ActionSense: A Multimodal Dataset and Recording Framework for Human Activities Using Wearable Sensors in a Kitchen EnvironmentDownload PDF

Published: 17 Sept 2022, Last Modified: 23 May 2023NeurIPS 2022 Datasets and Benchmarks Readers: Everyone
Keywords: Wearable sensors, multimodal dataset, multimodal recording, activities of daily living, kitchen activities, robot assistants, machine learning, neural networks, learning pipelines, human subjects, experimental design, open-source, recording software, motion tracking, body tracking, joint angles, eye tracking, gaze, attention, tactile sensing, muscle activity, EMG, video, depth, RGBD, cameras, audio, microphones
Abstract: This paper introduces ActionSense, a multimodal dataset and recording framework with an emphasis on wearable sensing in a kitchen environment. It provides rich, synchronized data streams along with ground truth data to facilitate learning pipelines that could extract insights about how humans interact with the physical world during activities of daily living, and help lead to more capable and collaborative robot assistants. The wearable sensing suite captures motion, force, and attention information; it includes eye tracking with a first-person camera, forearm muscle activity sensors, a body-tracking system using 17 inertial sensors, finger-tracking gloves, and custom tactile sensors on the hands that use a matrix of conductive threads. This is coupled with activity labels and with externally-captured data from multiple RGB cameras, a depth camera, and microphones. The specific tasks recorded in ActionSense are designed to highlight lower-level physical skills and higher-level scene reasoning or action planning. They include simple object manipulations (e.g., stacking plates), dexterous actions (e.g., peeling or cutting vegetables), and complex action sequences (e.g., setting a table or loading a dishwasher). The resulting dataset and underlying experiment framework are available at Preliminary networks and analyses explore modality subsets and cross-modal correlations. ActionSense aims to support applications including learning from demonstrations, dexterous robot control, cross-modal predictions, and fine-grained action segmentation. It could also help inform the next generation of smart textiles that may one day unobtrusively send rich data streams to in-home collaborative or autonomous robot assistants.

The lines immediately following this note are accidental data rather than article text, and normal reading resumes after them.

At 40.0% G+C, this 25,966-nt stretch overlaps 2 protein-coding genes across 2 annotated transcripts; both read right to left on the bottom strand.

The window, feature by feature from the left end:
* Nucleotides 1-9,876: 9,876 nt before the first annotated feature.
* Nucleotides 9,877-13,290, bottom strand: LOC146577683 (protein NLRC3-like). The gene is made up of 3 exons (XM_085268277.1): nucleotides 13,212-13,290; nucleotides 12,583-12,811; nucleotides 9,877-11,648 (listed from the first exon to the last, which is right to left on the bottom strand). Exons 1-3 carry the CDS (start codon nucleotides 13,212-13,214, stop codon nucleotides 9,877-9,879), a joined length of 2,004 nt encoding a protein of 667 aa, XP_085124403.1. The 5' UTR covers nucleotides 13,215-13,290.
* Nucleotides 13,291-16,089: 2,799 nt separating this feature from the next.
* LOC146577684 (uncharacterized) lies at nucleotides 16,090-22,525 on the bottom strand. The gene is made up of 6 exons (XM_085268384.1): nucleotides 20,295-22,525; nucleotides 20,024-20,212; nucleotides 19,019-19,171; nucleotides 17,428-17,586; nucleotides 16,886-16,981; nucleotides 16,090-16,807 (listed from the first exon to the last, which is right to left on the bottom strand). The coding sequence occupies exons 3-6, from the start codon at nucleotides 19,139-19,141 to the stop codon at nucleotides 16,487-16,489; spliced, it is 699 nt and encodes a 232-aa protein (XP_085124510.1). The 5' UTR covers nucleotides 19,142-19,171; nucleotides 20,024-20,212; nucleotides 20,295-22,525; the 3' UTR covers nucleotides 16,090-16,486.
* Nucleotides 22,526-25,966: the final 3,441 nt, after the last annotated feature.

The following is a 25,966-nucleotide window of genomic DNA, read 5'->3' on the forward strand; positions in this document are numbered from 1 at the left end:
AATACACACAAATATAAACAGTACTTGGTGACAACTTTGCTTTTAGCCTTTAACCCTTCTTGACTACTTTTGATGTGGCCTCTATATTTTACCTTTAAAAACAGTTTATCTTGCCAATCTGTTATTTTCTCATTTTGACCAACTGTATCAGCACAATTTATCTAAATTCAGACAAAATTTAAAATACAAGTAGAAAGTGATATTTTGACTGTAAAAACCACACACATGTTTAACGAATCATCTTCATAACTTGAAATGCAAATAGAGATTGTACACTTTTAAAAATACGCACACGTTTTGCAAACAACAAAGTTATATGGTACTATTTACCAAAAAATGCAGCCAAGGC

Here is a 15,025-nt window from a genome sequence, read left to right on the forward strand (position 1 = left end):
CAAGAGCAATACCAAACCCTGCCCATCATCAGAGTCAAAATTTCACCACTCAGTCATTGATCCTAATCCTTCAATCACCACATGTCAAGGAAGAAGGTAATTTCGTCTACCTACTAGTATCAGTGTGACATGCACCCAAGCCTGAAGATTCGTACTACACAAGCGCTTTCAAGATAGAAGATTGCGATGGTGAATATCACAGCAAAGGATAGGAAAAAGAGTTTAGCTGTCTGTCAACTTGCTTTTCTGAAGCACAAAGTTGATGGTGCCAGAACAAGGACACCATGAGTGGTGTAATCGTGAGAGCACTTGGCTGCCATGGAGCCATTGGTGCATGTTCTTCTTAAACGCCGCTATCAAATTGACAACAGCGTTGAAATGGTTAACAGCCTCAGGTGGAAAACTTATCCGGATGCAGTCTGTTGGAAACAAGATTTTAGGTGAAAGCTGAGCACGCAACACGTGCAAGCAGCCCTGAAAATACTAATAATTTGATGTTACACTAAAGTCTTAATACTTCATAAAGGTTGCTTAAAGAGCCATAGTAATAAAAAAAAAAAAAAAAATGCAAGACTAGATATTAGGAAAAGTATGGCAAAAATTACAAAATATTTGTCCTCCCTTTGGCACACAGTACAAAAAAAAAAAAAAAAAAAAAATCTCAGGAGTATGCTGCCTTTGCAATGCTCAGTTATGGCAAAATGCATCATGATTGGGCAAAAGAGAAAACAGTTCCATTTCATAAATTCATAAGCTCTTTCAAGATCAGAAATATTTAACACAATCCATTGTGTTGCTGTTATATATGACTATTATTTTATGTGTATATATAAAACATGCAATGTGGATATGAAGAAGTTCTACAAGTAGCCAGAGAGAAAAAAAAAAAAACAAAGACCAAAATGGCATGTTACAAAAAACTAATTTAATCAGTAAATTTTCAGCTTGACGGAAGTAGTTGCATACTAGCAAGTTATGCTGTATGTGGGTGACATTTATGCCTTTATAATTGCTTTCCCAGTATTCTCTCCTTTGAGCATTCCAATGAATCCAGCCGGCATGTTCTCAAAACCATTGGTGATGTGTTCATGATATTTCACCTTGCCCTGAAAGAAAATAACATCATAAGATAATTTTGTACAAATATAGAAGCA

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TL;DR: A multimodal dataset and recording framework use wearable sensors and synchronized ground-truth data to record humans performing kitchen tasks, with the goal of enabling insights into manipulation, task planning, and more capable robot assistants.
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License: Creative Commons: a CC BY-NC-SA 4.0 license. Code is open-source under an MIT License.
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